In 1999 a young Jason Kenney told the National Post that “Klein realized Alberta could no longer afford the neo-Stalinist make-work projects of the Lougheed and Getty years, and he set about to distance himself from them.”
This is an inflammatory comment of Twilight Zone proportions, particularly given the lengths to which Kenney has gone to tie his image as the saviour of Alberta to that of Peter Lougheed, the founder of Alberta’s Progressive Conservative party.
So how does Kenney justify his horrible comment?
I said what?
Kenney says he doesn’t remember linking Lougheed with the dictator whose repressive policies resulted in the deaths of millions.
Well, it was 18 years ago, and Kenney did say a lot of things back then, especially when it came to social issues; why don’t we give Kenney an opportunity to clarify not just this comment but all the other comments he’s made on the social issues that for some reason he refuses to discuss now. I’m sure his supporters would welcome a town hall meeting in which he reiterates his stance on abortion (still against it?) and same-sex marriage (still against it?).
It would put their minds at ease and the rest of us would appreciate confirmation that Kenney’s position on social issues is still firmly wedged in the last century.
Oh wait, there’s another wrinkle.
I deny saying something no one says I said
Kenney’s explanation crossed over into the Twilight Zone when he said, “I have never called Peter Lougheed a socialist. That’s ridiculous.”
Of course it’s ridiculous to call Lougheed a socialist (it’s also ridiculous to call Rachel Notley a socialist but that’s another blog for another day), but this is a red herring.
No one said Kenney called Lougheed a socialist.
Kenney is trying to convince us that we’re wrong to accuse him of saying something we never said he said. What he hasn’t done is deny that he did say Lougheed, and his successor Don Getty, created “neo-Stalinist make-work projects”.
He said it, he can’t deny it, and he hasn’t denied it because…wait for it…it was a joke.
Can’t you take a joke?
Kenney says he doesn’t remember saying it, but if he did say it, “it was obviously in jest”.
Well of course it’s hilarious to link Peter Lougheed, the premier who introduced Alberta’s first human rights legislation and urged Albertans to “think like owners” and increased their share of non-renewable resource revenue from 17 percent to 40 percent, with a sadistic dictator who was responsible for the Ukrainian Genocide and the Great Terror.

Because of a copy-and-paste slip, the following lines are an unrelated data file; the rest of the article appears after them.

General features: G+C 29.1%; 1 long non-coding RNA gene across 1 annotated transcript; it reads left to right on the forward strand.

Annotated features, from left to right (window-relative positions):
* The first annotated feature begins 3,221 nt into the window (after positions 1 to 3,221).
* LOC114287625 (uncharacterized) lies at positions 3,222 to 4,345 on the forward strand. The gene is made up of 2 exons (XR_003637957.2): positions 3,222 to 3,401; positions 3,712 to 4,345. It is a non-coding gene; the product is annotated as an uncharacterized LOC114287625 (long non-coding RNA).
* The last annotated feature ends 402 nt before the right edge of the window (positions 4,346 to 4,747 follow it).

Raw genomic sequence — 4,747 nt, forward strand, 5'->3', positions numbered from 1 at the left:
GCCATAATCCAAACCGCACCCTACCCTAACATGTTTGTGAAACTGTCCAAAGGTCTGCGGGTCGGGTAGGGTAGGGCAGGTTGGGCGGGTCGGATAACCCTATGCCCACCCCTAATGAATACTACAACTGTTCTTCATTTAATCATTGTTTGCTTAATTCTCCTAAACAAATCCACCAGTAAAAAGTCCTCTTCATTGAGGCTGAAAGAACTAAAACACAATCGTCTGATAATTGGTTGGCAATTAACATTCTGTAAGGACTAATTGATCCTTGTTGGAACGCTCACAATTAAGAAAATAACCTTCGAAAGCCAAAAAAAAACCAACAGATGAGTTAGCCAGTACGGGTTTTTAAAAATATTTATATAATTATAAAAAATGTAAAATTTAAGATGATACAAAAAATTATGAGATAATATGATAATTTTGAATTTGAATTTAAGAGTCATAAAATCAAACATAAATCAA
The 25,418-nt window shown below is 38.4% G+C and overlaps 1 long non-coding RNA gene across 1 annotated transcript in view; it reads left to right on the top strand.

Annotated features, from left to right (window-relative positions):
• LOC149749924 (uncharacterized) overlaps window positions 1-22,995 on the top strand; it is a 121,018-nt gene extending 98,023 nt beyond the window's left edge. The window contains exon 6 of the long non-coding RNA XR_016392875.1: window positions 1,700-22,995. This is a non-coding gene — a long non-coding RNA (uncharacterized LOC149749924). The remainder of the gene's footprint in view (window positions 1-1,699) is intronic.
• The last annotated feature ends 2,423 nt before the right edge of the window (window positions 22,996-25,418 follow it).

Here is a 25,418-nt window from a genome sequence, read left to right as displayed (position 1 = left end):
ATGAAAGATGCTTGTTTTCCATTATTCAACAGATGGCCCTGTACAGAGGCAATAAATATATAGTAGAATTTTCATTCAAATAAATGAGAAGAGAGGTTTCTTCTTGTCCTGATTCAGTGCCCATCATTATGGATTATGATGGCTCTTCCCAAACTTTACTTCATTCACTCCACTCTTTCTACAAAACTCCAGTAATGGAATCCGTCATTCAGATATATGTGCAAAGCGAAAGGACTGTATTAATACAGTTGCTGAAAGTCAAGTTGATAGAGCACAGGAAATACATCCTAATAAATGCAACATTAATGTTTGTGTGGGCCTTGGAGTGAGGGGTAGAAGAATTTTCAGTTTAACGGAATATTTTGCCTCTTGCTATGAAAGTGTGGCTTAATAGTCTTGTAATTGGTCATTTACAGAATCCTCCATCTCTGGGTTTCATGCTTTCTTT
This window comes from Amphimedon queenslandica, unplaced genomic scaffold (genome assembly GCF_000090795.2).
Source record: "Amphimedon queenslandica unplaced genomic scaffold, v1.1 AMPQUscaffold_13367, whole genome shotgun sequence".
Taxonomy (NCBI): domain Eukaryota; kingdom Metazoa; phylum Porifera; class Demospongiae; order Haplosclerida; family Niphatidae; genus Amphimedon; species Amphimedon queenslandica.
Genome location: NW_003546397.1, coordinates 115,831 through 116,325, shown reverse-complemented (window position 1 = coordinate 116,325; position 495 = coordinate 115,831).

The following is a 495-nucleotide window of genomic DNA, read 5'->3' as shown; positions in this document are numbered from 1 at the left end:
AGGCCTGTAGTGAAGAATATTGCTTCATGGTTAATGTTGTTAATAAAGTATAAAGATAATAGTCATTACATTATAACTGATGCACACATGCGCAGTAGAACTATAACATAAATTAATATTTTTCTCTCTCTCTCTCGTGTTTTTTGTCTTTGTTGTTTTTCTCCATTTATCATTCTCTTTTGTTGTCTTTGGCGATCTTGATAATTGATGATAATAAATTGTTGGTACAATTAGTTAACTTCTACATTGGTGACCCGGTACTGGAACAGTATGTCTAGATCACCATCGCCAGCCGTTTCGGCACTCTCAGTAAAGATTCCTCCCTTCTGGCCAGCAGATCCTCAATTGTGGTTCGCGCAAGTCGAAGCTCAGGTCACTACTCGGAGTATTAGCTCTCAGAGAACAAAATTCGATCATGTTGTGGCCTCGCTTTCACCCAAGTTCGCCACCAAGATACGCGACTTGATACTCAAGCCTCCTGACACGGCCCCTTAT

Before you say, now wait a minute Kenney didn’t mean it that way, consider this: characterizing an offensive comment a joke doesn’t make it okay.
Jason P Steed, a lawyer and former English prof, wrote a dissertation on humour. It got a lot of airtime when Donald Trump was blasting the airwaves with racist, misogynistic, and homophobic comments during his excruciating presidential campaign.
Steed says no one is ever “just joking”. People use humour to identify who they are and what they stand for. Their attempts at humour pull some people into the in-group and push others out into the out-group. When Trump makes a racist comment and says he’s just joking, he’s defending himself to the out-group, but he doesn’t need to defend himself to the in-group because they accept and support the racist comment.
We have no way of knowing whether Kenney was serious or just kidding (in the Steed sense or in the “wasn’t Stalin a hoot” sense) when he compared Peter Lougheed’s policies to neo-Stalinist make-work projects, but in either case Kenney has limited options to extricate himself from the mess the young Jason Kenney created for the would-be premier Jason Kenney when he made the comment in 1999.
If he meant it; it wasn’t true and he must apologize. If he was joking, that’s even more offensive and he must apologize.
In either case Kenney must stop comparing himself to Peter Lougheed in a pathetic attempt to capture the votes of progressive conservatives.
The only person fit to wear the mantle of Peter Lougheed is Peter Lougheed.
Lougheed wannabes need not apply.